the end of the tongue // the network abhors silence

The final day of my month long [attempt at a] vow of silence is done.

I am come back to speech.
[Yes, “I am”.]
I’m not sure I like it. Yet it frees.

Permission. Networks. Works.

The tongue I had once is done. Thankfully.

It’s not wholly dead – I could, if drunk, still ramble on and on, I’m sure – but I now find myself holding onto quiet mid-conversation. If a natural pause and quiet approaches, I don’t and don’t wish to fill it. I wait. If someone – even someone in my family who is crying – has said something that might be replied to, I have acted instead. A hug. A movement. A gesture. A look. I’ve given myself permission to not fill that silence. The Quakers have an hour every week where they meet and don’t speak; Lessing’s characters in Shikasta grow to intuit without speaking when in the right conditions; I will ensure I keep as much quiet on the end of my tongue as possible.

We live in a computer. We live in a network, we always did. Fungi made the earth one long before we did. If we wish to operate in them – in the human world of friends, family, work – then we need to communicate: speech is demanded of us, working. Voice working. Voice works – all working but sole-working soul-working.

When we look someone in the eye, we ask. We tell.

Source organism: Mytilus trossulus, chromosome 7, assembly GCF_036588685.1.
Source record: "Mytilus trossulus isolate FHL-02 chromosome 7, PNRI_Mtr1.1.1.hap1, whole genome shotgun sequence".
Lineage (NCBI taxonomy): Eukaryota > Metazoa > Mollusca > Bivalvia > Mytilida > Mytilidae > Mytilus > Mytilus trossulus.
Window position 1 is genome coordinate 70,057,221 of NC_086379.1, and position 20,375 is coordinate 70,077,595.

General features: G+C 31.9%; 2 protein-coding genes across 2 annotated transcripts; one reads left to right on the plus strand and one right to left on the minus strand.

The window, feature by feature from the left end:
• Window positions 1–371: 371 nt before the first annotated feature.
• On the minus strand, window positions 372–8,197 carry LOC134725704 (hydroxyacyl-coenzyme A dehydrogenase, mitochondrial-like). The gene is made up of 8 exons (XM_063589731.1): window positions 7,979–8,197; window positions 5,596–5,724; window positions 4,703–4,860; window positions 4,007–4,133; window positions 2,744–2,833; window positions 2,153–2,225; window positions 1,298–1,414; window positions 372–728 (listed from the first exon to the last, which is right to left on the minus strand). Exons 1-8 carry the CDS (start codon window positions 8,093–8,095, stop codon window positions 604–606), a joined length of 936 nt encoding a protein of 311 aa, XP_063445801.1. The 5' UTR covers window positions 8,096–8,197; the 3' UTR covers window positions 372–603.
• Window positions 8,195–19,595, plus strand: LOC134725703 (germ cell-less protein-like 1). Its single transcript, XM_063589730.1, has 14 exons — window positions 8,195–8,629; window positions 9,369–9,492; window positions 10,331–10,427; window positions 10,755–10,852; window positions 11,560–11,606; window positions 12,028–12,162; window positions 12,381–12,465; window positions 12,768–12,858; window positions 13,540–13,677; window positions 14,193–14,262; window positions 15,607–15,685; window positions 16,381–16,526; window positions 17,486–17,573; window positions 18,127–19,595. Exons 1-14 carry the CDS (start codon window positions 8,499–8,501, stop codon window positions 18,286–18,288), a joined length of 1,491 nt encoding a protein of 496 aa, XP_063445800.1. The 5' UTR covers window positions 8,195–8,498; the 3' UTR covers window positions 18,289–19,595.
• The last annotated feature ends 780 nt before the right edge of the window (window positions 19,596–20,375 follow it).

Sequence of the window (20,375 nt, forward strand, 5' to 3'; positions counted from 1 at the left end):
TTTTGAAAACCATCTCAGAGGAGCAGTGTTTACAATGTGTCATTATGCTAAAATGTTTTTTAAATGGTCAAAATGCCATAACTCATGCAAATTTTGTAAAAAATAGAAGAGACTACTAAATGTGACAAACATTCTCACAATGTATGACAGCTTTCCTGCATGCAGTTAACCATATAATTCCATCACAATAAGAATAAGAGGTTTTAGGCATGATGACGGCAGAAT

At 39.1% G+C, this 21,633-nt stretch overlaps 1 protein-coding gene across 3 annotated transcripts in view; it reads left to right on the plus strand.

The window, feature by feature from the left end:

All things have a voice.
In moving, we make it.

The month hasn’t quelled my desire to investigate the “disembodied voice” as a term, quite the opposite. It has, however, crystallized my thoughts on it and I’d like to push those further.

The next language I’ll learn won’t be a far off one of adapting the tongue to a new end – though Turkish is still tempting – but instead I’ll learn BSL.

If I could prompt you to find a way to take a month off speaking, you might come to the same conclusion or you might gasp back into speaking with a rush – breath after held underwater – but I would like to be quieter, always.

Wise men speak because they have something to say; fools because they have to say something. – Plato

Advertisements

Adapting the tongue to the everyday

Week 3 of a 4 week [attempt at a] long vow of silence

Update: 5.5 out of 7 days – plateau and allowances for a day of mini-family-emergencies.

Family: mostly adapted. Ask me direct yes/no questions. If needed, they wait for me to type on my phone’s text-to-speech.

Silence in the network: there’s no such thing, never was; only repetitions of low humming and crescendo to song – same goes for

Disembodied voice: there’s no such thing, never was; only repetitions of low humming from the body of atoms to atoms and crescendo to song in the bodies of speakers.

That word ‘speakers’, again.
Again, there are so many.

The dichotomy of the need to speak and speaking is far more acute than before. In the wider sense of having a voice [political/societal/literary/being-a-voice-of-a-community/whatever-freedom-you-want], the need to speak-up is as strong as ever but in the immediate, animal, social sense the need is only there in extremes.

No longer want to kill the internet. Find it mildly amusing. No bile necessary.

Bergsonian direct thought. Have found a nearby church & common – exceptional quiet. Writing there.